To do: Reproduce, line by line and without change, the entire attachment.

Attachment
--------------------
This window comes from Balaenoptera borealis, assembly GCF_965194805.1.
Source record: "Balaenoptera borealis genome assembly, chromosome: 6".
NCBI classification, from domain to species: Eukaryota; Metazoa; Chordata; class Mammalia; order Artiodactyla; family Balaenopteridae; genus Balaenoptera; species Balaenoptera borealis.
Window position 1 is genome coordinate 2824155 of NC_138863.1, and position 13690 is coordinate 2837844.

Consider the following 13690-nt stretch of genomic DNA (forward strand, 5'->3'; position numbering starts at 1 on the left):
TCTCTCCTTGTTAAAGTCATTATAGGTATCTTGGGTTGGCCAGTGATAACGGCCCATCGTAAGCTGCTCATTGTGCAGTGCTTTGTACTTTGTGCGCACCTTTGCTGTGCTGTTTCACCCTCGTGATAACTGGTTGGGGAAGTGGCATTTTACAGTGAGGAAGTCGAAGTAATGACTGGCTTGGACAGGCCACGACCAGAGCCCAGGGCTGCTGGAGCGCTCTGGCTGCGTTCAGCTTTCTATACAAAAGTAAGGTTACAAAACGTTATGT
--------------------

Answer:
This window comes from Balaenoptera borealis, assembly GCF_965194805.1.
Source record: "Balaenoptera borealis genome assembly, chromosome: 6".
NCBI classification, from domain to species: Eukaryota; Metazoa; Chordata; class Mammalia; order Artiodactyla; family Balaenopteridae; genus Balaenoptera; species Balaenoptera borealis.
Window position 1 is genome coordinate 2824155 of NC_138863.1, and position 13690 is coordinate 2837844.

Consider the following 13690-nt stretch of genomic DNA (forward strand, 5'->3'; position numbering starts at 1 on the left):
TCTCTCCTTGTTAAAGTCATTATAGGTATCTTGGGTTGGCCAGTGATAACGGCCCATCGTAAGCTGCTCATTGTGCAGTGCTTTGTACTTTGTGCGCACCTTTGCTGTGCTGTTTCACCCTCGTGATAACTGGTTGGGGAAGTGGCATTTTACAGTGAGGAAGTCGAAGTAATGACTGGCTTGGACAGGCCACGACCAGAGCCCAGGGCTGCTGGAGCGCTCTGGCTGCGTTCAGCTTTCTATACAAAAGTAAGGTTACAAAACGTTATGT